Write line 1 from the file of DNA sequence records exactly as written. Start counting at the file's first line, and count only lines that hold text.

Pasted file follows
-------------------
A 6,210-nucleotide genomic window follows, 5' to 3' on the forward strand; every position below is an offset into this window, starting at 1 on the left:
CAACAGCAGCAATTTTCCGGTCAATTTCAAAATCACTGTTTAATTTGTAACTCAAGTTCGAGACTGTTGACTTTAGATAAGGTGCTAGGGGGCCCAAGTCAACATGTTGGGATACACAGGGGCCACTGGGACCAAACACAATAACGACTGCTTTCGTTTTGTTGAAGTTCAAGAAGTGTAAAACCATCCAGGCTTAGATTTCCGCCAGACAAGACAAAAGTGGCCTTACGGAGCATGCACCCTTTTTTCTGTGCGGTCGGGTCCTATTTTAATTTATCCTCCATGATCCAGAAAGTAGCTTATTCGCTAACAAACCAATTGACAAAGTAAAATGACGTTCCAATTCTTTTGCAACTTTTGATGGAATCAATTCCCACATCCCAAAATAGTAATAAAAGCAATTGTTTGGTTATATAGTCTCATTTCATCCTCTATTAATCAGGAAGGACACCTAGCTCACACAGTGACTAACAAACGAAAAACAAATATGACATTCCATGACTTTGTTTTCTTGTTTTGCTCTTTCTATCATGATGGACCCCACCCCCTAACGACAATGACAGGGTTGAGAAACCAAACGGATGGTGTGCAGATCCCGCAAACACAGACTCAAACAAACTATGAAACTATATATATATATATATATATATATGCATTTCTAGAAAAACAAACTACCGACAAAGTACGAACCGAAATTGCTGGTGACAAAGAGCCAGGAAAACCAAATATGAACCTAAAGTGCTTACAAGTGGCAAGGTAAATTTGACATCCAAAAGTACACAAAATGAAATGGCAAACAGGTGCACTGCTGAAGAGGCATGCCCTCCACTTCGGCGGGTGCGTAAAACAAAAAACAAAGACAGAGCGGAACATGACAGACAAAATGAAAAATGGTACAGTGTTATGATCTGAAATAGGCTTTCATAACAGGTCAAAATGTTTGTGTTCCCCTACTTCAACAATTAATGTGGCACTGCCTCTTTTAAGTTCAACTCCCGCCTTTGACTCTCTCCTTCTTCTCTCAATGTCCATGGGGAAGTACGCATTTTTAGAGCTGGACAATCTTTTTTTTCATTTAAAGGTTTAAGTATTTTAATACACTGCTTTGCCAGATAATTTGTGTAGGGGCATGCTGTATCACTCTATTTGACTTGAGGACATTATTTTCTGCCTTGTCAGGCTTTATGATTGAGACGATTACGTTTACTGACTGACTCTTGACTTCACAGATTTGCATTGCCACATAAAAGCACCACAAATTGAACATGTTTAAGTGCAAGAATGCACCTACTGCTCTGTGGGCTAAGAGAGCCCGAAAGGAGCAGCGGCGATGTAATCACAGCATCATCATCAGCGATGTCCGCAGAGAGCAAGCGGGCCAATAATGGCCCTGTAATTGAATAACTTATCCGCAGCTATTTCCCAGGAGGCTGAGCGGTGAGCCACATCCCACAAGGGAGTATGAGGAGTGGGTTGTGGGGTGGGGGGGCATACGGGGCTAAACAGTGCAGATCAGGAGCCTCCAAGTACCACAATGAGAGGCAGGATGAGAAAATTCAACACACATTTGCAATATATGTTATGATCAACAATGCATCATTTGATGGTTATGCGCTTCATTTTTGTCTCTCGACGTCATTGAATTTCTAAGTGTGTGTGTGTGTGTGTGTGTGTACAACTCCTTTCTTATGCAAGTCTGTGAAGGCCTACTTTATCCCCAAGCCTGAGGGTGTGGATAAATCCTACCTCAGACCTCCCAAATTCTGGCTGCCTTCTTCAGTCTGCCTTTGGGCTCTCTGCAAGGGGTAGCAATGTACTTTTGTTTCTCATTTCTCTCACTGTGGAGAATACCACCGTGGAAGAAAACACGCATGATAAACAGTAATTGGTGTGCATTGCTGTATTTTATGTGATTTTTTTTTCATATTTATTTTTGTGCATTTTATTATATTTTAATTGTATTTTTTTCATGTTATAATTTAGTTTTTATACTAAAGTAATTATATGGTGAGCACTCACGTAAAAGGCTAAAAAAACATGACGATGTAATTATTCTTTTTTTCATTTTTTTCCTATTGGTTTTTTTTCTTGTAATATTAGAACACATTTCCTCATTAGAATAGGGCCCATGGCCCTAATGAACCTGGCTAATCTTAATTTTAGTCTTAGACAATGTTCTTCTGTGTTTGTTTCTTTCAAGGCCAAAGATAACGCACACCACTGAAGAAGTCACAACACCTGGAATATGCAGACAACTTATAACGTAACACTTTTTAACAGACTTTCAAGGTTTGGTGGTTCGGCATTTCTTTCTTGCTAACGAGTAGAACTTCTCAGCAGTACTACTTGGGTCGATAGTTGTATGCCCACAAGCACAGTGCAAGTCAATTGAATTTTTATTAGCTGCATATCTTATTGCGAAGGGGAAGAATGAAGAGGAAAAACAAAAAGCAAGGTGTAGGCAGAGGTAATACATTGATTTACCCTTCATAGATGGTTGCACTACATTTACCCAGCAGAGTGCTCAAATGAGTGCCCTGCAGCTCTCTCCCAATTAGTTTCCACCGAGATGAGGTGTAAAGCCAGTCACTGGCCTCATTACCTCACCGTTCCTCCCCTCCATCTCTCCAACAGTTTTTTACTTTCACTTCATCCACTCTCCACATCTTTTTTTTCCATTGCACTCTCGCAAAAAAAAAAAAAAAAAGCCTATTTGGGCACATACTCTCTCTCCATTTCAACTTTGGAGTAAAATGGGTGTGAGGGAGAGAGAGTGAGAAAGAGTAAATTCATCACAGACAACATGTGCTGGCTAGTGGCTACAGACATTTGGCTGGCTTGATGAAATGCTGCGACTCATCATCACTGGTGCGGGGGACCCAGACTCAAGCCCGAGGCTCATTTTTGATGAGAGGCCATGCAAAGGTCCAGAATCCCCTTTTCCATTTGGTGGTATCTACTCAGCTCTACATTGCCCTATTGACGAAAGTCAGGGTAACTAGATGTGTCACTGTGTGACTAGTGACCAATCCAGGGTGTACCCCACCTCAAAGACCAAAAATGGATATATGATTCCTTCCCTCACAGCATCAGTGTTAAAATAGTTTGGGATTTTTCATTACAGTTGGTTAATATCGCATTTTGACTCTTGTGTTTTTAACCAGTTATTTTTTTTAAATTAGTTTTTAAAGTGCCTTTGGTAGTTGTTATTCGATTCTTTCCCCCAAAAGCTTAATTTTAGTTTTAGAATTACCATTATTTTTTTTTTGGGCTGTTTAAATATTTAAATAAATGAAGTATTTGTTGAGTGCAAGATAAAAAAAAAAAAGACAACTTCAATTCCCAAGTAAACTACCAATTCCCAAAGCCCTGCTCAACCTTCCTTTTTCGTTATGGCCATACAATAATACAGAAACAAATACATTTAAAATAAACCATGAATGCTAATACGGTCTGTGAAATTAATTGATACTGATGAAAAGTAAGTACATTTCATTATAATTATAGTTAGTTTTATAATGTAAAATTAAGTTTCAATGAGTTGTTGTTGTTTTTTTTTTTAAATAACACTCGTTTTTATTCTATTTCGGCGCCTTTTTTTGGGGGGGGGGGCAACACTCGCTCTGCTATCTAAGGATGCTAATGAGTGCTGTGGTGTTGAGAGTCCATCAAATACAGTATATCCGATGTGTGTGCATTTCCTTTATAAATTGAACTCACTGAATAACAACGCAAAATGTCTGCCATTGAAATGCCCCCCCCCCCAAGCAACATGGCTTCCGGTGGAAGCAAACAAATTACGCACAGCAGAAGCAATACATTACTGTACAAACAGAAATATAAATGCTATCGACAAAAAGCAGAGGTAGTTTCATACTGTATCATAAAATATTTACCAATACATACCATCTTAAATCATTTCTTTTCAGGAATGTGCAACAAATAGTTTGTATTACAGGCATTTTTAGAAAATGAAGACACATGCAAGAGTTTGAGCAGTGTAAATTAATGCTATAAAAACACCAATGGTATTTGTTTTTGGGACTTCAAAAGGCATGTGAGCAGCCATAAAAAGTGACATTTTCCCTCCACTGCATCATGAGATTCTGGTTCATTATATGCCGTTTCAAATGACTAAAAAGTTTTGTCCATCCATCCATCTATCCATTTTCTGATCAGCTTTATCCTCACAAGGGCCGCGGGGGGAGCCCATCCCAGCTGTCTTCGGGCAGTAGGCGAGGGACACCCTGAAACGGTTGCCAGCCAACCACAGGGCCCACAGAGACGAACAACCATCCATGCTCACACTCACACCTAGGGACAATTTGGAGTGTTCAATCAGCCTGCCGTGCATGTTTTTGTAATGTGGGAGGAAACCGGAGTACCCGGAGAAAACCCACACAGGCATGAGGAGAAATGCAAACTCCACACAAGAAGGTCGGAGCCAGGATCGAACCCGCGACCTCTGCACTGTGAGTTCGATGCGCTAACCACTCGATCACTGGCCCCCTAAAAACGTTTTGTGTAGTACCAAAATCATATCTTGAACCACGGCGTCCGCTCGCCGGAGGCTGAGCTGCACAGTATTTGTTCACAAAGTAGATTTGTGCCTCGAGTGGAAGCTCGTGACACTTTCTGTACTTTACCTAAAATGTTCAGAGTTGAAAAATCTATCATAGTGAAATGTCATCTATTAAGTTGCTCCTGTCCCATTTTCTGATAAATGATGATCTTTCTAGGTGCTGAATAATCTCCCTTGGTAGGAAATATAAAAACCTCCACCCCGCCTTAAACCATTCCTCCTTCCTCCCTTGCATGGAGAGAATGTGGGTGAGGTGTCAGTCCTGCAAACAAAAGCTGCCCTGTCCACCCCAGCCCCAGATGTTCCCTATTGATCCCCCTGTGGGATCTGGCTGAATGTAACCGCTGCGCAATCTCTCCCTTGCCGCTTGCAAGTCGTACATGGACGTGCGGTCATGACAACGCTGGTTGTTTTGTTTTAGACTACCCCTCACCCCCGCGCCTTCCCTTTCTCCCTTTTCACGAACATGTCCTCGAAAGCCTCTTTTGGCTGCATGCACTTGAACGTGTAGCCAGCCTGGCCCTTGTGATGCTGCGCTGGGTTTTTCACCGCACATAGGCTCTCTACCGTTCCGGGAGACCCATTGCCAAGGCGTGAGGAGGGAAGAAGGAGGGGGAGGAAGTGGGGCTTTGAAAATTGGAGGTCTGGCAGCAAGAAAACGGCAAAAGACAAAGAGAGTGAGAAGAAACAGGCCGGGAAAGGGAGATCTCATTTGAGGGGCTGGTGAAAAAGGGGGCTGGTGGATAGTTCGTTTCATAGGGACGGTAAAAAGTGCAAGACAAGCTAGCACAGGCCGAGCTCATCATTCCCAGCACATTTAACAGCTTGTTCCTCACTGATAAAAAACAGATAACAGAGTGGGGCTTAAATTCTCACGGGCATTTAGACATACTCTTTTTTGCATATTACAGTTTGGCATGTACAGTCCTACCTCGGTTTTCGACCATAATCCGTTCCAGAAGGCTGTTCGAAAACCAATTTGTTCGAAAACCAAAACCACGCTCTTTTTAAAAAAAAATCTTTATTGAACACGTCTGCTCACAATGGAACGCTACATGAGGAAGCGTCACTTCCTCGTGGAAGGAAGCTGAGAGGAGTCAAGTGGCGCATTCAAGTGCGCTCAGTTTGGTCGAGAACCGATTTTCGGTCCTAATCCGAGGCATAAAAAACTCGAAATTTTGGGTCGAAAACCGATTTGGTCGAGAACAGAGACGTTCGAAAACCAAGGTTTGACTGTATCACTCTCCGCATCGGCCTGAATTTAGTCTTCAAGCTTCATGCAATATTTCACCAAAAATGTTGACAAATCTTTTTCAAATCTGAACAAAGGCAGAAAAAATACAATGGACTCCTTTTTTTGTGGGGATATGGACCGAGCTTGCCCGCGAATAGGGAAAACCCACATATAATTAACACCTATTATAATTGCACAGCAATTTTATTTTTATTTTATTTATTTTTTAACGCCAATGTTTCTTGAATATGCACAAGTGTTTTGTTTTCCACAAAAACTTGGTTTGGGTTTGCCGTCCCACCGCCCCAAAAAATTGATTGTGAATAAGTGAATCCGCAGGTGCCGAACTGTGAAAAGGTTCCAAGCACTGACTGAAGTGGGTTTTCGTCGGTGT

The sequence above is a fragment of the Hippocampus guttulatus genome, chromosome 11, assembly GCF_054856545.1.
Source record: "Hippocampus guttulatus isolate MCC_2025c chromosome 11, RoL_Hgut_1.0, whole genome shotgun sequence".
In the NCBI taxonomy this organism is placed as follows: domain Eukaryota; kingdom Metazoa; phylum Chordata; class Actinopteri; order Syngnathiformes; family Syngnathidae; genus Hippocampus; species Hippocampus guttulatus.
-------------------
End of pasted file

A 6,210-nucleotide genomic window follows, 5' to 3' on the forward strand; every position below is an offset into this window, starting at 1 on the left: